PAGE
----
“As the first Latino elected to Colorado House District 15,” said Williams, who was first elected to the heavily Republican district in November, in a statement, “I think it’s important that we do all we can to uphold the rule of law and ensure all communities, regardless of race or ethnicity, are protected from dangerous policies that are forced on us by radical, out-of-touch politicians who continually sell out to an unlawful agenda that increases the number of criminals, and needless deaths among our fellow citizens.”

Announcing the bill, Williams took aim at Denver Mayor Michael Hancock, who said in a video posted online Friday that he was fine with calling Denver a “sanctuary city.”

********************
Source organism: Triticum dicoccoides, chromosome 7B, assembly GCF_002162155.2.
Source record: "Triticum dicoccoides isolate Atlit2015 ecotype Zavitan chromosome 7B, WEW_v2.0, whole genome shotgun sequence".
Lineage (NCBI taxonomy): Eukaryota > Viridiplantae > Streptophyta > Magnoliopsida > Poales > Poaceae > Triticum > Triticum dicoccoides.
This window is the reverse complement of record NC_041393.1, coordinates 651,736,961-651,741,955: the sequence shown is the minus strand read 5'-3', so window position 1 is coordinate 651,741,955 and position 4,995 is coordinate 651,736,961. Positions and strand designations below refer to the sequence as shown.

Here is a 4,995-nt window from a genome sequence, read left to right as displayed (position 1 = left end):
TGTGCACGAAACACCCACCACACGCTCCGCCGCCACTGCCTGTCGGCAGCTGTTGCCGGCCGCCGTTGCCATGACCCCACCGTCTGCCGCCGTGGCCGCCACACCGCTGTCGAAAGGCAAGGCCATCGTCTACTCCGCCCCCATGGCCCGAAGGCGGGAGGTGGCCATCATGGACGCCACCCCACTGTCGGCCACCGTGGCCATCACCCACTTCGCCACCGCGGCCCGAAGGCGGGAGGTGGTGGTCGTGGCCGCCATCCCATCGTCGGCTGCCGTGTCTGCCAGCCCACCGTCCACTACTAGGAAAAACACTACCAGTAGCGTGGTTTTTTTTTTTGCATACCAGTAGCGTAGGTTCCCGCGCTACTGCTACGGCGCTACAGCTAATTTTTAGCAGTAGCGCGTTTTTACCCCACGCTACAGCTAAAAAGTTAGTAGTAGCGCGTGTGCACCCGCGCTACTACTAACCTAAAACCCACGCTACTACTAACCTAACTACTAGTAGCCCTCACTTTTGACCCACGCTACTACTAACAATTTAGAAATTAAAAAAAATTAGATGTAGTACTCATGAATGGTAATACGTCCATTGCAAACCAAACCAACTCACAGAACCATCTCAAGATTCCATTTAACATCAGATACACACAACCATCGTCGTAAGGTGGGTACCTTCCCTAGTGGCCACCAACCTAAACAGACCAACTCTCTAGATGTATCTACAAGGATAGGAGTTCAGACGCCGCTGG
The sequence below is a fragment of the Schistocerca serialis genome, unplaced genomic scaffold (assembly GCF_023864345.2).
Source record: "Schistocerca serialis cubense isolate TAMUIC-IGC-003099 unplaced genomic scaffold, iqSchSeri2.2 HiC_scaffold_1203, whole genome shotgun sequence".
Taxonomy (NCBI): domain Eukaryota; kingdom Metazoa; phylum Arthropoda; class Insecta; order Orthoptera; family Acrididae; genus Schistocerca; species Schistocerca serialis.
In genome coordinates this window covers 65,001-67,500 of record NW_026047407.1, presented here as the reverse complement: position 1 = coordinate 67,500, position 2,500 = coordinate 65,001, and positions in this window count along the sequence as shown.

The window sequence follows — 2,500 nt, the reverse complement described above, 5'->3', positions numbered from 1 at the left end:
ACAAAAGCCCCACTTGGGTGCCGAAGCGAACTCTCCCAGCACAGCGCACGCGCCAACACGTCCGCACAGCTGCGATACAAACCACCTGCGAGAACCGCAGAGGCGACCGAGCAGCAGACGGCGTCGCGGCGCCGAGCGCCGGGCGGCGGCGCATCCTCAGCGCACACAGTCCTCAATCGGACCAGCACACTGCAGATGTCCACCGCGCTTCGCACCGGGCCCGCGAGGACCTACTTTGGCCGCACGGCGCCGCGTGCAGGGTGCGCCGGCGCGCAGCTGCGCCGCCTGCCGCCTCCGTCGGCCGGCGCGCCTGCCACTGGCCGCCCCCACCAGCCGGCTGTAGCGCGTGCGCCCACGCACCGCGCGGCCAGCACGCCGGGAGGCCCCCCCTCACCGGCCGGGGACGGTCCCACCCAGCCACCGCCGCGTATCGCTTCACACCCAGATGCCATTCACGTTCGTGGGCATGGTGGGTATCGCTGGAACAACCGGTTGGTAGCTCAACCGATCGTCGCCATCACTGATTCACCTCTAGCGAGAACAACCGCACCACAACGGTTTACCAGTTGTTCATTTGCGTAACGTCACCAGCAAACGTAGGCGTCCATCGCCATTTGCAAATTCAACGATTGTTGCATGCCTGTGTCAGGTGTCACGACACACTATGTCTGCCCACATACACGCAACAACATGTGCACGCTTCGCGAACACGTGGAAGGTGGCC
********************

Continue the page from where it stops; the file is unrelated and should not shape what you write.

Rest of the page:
“If being a ‘sanctuary city’ means that we value taking care of one another and welcoming refugees and immigrants, then I welcome the title,” Hancock said.

“It’s beyond any reasonable thought as to why the Democrats, along with Mayor Hancock, would continue to not only act outside the law, which they swore to uphold but also enjoy immunity from their reckless decision to place Coloradans in danger because of the sanctuary city policies that they created and continue to implement,” Williams said.

The term “sanctuary city” has re-emerged as a political hot potato lately after President Donald Trump signed an executive order last week to cut off federal funds from any jurisdiction — cities, states or otherwise — that “prevents or hinders the enforcement of federal (immigration) law.”